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Wilson v. Lesher

United States District Court, S.D. West Virginia, Charleston

December 18, 2017

STEPHEN WILSON, Plaintiff,
v.
LYLE LESHER, Correctional Officer II, CORPORAL CHRISTOPHER HESS, SERGEANT CHARLES LEGG, [1] Defendants.

          PROPOSED FINDINGS AND RECOMMENDATION

          Dwane L. Tinsley, United States Magistral

         This matter is assigned to the Honorable John T. Copenhaver Jr., United States District Judge, and it is referred to the undersigned United States Magistrate Judge for submission of proposed findings and a recommendation for disposition, pursuant to 28 U.S.C. § 636(b)(1)(B). Pending before the court is defendant Charles Legg's Motion to Set Aside Entry of Default (ECF No. 24), as well as the plaintiff's Request for Award of Damages Against Defendant Charles Legg (ECF No. 37), which the undersigned construes as a Motion for Default Judgment against defendant Legg.

         For the reasons stated herein, it is respectfully RECOMMENDED that the presiding District Judge GRANT the defendant Legg's Motion to Set Aside Entry of Default (ECF No. 24) and DENY the plaintiff's Request for Award of Damages Against Defendant Charles Legg (ECF No. 37).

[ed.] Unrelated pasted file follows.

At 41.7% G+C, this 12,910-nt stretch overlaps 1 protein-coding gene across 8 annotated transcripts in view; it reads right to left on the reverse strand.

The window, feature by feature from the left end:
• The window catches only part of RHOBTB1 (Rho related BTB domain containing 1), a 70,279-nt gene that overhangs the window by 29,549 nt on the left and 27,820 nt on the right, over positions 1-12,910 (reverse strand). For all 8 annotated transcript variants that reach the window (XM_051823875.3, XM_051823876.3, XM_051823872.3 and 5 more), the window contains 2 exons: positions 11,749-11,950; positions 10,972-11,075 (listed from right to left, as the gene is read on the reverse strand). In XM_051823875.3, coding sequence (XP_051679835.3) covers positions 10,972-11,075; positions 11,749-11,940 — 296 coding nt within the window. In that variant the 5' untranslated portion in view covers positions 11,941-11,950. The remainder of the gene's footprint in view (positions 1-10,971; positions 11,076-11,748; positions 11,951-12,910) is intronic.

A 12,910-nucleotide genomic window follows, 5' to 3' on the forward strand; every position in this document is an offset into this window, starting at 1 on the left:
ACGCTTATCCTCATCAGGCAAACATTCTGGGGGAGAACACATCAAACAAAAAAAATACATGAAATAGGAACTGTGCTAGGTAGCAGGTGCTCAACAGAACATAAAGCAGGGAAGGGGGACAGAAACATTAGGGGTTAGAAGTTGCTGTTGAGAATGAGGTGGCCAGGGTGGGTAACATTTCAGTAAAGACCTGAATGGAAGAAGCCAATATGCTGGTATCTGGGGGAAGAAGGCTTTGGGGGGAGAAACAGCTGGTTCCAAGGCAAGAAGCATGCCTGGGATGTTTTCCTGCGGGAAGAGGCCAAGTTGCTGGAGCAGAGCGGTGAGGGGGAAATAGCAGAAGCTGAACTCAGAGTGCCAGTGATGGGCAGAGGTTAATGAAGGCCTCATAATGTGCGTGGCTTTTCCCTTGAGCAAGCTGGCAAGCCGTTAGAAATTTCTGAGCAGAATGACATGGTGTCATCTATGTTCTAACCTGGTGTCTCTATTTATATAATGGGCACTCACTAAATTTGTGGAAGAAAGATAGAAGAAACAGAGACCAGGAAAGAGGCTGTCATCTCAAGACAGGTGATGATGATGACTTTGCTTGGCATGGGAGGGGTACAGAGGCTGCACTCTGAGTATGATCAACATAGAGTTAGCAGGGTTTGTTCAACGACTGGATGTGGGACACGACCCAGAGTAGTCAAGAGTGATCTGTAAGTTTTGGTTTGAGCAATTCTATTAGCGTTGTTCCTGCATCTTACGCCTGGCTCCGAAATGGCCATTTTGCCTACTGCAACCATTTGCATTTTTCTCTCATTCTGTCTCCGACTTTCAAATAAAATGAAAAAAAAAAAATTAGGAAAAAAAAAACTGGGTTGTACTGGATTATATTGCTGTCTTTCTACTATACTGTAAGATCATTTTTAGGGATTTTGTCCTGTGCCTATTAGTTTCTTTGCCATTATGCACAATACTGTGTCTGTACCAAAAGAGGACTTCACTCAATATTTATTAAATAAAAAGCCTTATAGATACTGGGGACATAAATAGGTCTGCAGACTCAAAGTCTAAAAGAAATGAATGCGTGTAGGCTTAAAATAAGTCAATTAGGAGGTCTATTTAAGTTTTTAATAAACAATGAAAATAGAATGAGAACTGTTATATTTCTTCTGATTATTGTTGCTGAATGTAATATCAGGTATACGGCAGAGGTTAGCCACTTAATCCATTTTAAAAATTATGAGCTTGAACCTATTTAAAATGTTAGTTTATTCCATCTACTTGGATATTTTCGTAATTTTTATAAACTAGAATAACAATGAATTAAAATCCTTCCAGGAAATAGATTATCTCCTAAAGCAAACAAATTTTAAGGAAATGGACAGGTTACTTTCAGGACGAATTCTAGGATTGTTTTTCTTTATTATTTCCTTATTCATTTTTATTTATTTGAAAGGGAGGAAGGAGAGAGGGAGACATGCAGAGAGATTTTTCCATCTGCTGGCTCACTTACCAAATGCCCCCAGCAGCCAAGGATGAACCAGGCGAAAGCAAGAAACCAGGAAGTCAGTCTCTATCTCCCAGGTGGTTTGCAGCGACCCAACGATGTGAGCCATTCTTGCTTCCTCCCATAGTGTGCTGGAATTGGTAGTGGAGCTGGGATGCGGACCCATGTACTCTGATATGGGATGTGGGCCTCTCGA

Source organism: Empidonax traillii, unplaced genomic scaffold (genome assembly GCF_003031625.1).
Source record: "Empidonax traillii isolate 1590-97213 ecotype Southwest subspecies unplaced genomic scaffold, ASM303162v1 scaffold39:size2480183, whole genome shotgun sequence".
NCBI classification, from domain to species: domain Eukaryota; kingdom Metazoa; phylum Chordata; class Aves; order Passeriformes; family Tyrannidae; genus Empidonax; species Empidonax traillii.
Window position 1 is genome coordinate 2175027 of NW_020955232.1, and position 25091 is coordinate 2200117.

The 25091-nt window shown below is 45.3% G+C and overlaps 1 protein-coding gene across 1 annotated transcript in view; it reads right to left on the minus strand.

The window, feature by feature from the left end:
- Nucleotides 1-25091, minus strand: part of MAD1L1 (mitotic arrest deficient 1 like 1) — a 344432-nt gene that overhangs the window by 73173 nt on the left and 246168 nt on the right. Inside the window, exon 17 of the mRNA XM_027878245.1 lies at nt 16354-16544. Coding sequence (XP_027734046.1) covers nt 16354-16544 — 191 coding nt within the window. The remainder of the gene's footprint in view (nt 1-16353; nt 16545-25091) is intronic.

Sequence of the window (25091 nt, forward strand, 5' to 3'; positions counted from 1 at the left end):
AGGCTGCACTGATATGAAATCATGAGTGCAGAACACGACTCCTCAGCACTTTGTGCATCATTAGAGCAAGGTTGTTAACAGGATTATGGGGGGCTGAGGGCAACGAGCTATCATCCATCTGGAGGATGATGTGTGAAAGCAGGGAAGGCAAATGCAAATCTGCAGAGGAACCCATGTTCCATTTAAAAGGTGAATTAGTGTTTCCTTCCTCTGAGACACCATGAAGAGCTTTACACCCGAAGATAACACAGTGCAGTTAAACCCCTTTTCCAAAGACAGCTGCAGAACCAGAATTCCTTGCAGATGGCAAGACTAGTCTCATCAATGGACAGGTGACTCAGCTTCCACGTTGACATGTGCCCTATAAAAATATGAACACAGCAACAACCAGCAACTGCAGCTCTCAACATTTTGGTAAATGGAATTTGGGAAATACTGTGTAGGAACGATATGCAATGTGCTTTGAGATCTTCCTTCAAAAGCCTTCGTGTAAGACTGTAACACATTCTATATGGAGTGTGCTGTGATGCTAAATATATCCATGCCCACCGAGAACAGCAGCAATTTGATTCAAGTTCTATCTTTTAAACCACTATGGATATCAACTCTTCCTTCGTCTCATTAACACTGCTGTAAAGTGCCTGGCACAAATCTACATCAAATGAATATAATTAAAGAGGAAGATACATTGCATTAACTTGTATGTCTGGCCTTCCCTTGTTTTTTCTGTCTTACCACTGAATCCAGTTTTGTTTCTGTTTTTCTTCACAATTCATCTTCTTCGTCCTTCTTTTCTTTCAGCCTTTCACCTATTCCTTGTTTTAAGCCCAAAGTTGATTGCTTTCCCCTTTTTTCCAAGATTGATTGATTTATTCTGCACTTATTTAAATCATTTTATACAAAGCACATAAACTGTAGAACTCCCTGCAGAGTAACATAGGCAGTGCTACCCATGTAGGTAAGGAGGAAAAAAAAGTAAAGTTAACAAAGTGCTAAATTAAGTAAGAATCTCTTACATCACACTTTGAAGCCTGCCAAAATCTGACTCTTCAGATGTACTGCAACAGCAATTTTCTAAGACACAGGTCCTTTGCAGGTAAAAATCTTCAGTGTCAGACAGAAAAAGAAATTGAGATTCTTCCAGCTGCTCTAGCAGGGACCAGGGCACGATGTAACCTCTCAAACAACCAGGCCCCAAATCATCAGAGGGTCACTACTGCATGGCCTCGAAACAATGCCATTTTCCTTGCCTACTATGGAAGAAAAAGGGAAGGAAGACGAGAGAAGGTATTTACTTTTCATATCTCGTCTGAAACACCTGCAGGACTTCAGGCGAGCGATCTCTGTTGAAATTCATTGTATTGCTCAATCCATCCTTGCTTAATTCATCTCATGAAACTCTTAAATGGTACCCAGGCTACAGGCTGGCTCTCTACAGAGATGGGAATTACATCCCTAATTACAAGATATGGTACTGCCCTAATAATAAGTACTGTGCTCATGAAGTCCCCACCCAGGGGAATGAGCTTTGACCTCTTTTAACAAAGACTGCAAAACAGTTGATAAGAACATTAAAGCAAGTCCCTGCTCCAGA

PROCEDURAL HISTORY

         On July 15, 2014, the plaintiff filed a Complaint alleging that, on July 17, 2012, while incarcerated at the Mount Olive Correctional Complex (“MOCC”), defendant Lesher sprayed the plaintiff with an excessive amount of chemical agent on his face, head and body while he was laying face down and being compliant and non-resistant. The Complaint further alleges that defendants Hess and Legg unconstitutionally failed to intervene to stop or temper Lesher's use of such force. The Complaint contends that the conduct of the defendants violated the plaintiff's rights under the Eighth Amendment of the United States Constitution and Article III, § 5 of the West Virginia Constitution. The plaintiff seeks a declaratory judgment and monetary damages.